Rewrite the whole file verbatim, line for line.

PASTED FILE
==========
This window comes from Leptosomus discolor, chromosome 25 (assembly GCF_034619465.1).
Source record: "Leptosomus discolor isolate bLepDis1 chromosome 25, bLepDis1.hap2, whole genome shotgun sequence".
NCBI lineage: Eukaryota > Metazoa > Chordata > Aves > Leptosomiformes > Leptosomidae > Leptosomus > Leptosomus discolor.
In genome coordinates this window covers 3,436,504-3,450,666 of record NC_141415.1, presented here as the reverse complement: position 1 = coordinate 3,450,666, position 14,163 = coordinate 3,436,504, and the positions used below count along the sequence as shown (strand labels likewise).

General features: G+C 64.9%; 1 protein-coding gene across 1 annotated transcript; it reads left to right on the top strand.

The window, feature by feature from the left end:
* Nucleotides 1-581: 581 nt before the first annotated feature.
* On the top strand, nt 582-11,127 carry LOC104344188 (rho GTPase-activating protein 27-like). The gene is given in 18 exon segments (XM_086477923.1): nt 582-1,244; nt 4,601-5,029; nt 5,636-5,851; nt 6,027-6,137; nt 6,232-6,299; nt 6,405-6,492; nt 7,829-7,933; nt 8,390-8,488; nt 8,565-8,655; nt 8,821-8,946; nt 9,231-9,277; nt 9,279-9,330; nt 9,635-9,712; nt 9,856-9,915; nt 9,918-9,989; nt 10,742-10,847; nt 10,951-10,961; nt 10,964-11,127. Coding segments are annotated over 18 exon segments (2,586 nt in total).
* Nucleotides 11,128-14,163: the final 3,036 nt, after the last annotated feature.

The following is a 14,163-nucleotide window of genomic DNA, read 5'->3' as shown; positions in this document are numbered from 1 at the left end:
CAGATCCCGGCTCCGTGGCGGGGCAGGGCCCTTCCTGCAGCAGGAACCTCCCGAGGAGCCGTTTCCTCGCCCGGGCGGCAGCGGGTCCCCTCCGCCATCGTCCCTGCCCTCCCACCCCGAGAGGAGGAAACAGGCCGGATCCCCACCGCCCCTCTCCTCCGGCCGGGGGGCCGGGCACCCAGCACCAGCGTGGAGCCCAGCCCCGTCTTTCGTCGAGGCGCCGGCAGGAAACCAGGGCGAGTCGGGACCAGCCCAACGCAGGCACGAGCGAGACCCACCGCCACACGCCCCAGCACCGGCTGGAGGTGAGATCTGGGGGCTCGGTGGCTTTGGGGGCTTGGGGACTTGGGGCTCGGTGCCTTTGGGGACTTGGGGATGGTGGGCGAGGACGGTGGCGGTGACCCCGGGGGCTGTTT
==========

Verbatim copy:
This window comes from Leptosomus discolor, chromosome 25 (assembly GCF_034619465.1).
Source record: "Leptosomus discolor isolate bLepDis1 chromosome 25, bLepDis1.hap2, whole genome shotgun sequence".
NCBI lineage: Eukaryota > Metazoa > Chordata > Aves > Leptosomiformes > Leptosomidae > Leptosomus > Leptosomus discolor.
In genome coordinates this window covers 3,436,504-3,450,666 of record NC_141415.1, presented here as the reverse complement: position 1 = coordinate 3,450,666, position 14,163 = coordinate 3,436,504, and the positions used below count along the sequence as shown (strand labels likewise).

General features: G+C 64.9%; 1 protein-coding gene across 1 annotated transcript; it reads left to right on the top strand.

The window, feature by feature from the left end:
* Nucleotides 1-581: 581 nt before the first annotated feature.
* On the top strand, nt 582-11,127 carry LOC104344188 (rho GTPase-activating protein 27-like). The gene is given in 18 exon segments (XM_086477923.1): nt 582-1,244; nt 4,601-5,029; nt 5,636-5,851; nt 6,027-6,137; nt 6,232-6,299; nt 6,405-6,492; nt 7,829-7,933; nt 8,390-8,488; nt 8,565-8,655; nt 8,821-8,946; nt 9,231-9,277; nt 9,279-9,330; nt 9,635-9,712; nt 9,856-9,915; nt 9,918-9,989; nt 10,742-10,847; nt 10,951-10,961; nt 10,964-11,127. Coding segments are annotated over 18 exon segments (2,586 nt in total).
* Nucleotides 11,128-14,163: the final 3,036 nt, after the last annotated feature.

The following is a 14,163-nucleotide window of genomic DNA, read 5'->3' as shown; positions in this document are numbered from 1 at the left end:
CAGATCCCGGCTCCGTGGCGGGGCAGGGCCCTTCCTGCAGCAGGAACCTCCCGAGGAGCCGTTTCCTCGCCCGGGCGGCAGCGGGTCCCCTCCGCCATCGTCCCTGCCCTCCCACCCCGAGAGGAGGAAACAGGCCGGATCCCCACCGCCCCTCTCCTCCGGCCGGGGGGCCGGGCACCCAGCACCAGCGTGGAGCCCAGCCCCGTCTTTCGTCGAGGCGCCGGCAGGAAACCAGGGCGAGTCGGGACCAGCCCAACGCAGGCACGAGCGAGACCCACCGCCACACGCCCCAGCACCGGCTGGAGGTGAGATCTGGGGGCTCGGTGGCTTTGGGGGCTTGGGGACTTGGGGCTCGGTGCCTTTGGGGACTTGGGGATGGTGGGCGAGGACGGTGGCGGTGACCCCGGGGGCTGTTT